Students in ecology (EES-152) at Lehigh University share pictures of our field activities via Twitter. Below are some highlights from a population ecology laboratory, which ended up being spread across two laboratory periods because we had to end early during the first period because of high winds.
And so we tried again…
Would it be too cold for salamanders? After freezing temperatures on Friday night, my daughter and I took a brisk Saturday-afternoon hike through the Lehigh Experimental Forest. Our objective was to determine whether any red-backed salamanders (Plethodon cinereus) were under the nearly 100 coverboards that Michelle Spicer (Lehigh graduate student) and I had put out in preparation for this week’s Ecology (EES-152) lab.
We didn’t find any salamanders under the coverboards. Not a single one. However, after nearly an hour of searching (my assistant insisted that we not give up), we managed to recover a sluggish salamander from deep under a large rock. Salamanders were very abundant a couple weeks ago, but the sudden cold temperatures had clearly sent them digging deep in the soil, which is where they survive the winter. If only the cold snap had waited a few more days. Michelle and I had to quickly develop a backup plan for Monday’s lab.
However, we got lucky. Sunday was warm, and temperatures never dropped below the upper 50s during the night. Rain on monday morning and afternoon probably helped a bit too, and as far as I could tell, the students didn’t mind getting wet. Collectively, they counted 84 red-backed salamanders in approximately 2200 square meters of forest (almost 23,700 square feet). And that is a minimum estimate….we certainly missed some. So, scaling up, our estimate of red-backed salamander density, based on this single sampling effort a few days after the first freeze, was about 382 per hectare (or ~155 per acre). Therefore, there are likely well over 1000 red-backed salamanders in the Lehigh Experimental Forest. The numbers might seem surprising, but our estimate is lower than other estimates from eastern North America forests, where densities greater than 1000 individuals per acre have been observed. I suspect that if we had sampled a few weeks ago, our estimate would be much higher; in fact, I wouldn’t be surprised if there are more salamanders in the experimental forest than there are students at Lehigh University.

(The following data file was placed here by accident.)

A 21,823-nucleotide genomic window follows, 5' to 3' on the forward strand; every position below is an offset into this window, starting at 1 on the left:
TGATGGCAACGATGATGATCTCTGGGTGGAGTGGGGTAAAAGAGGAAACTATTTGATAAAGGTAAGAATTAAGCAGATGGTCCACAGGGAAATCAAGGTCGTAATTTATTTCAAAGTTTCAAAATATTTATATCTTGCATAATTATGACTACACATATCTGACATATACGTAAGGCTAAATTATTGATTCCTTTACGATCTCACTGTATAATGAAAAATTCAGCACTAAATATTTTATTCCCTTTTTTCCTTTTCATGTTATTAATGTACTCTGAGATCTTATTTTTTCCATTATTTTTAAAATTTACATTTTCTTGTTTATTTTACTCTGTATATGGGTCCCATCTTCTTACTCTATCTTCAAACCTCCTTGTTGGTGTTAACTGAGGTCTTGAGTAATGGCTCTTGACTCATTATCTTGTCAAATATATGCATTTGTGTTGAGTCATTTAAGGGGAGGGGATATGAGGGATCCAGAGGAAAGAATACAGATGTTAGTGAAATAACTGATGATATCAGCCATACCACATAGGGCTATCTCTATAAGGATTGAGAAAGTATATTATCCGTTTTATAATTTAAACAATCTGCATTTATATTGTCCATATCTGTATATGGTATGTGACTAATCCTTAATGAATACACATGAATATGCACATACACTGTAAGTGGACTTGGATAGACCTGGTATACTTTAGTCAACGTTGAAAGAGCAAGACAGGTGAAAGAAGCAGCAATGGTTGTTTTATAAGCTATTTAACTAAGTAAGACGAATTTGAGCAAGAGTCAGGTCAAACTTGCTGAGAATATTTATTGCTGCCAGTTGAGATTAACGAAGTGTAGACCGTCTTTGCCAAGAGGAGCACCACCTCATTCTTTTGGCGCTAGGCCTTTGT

In addition to salamanders, the students collected information on the density of earthworms, using the liquid extraction technique. They will use the combined dataset, along with some additional observations and measurements, to test whether salamander and earthworm abundance differed between areas of the forest with deciduous (tulip poplar and sugar maple) and conifer (white pine) canopies. How might the type of canopy influence the abundance of earthworms? How might it influence the abundance of salamanders? Or perhaps the forest vegetation doesn’t matter at all? Hypotheses?
Below are a few pictures and video clips of the fun….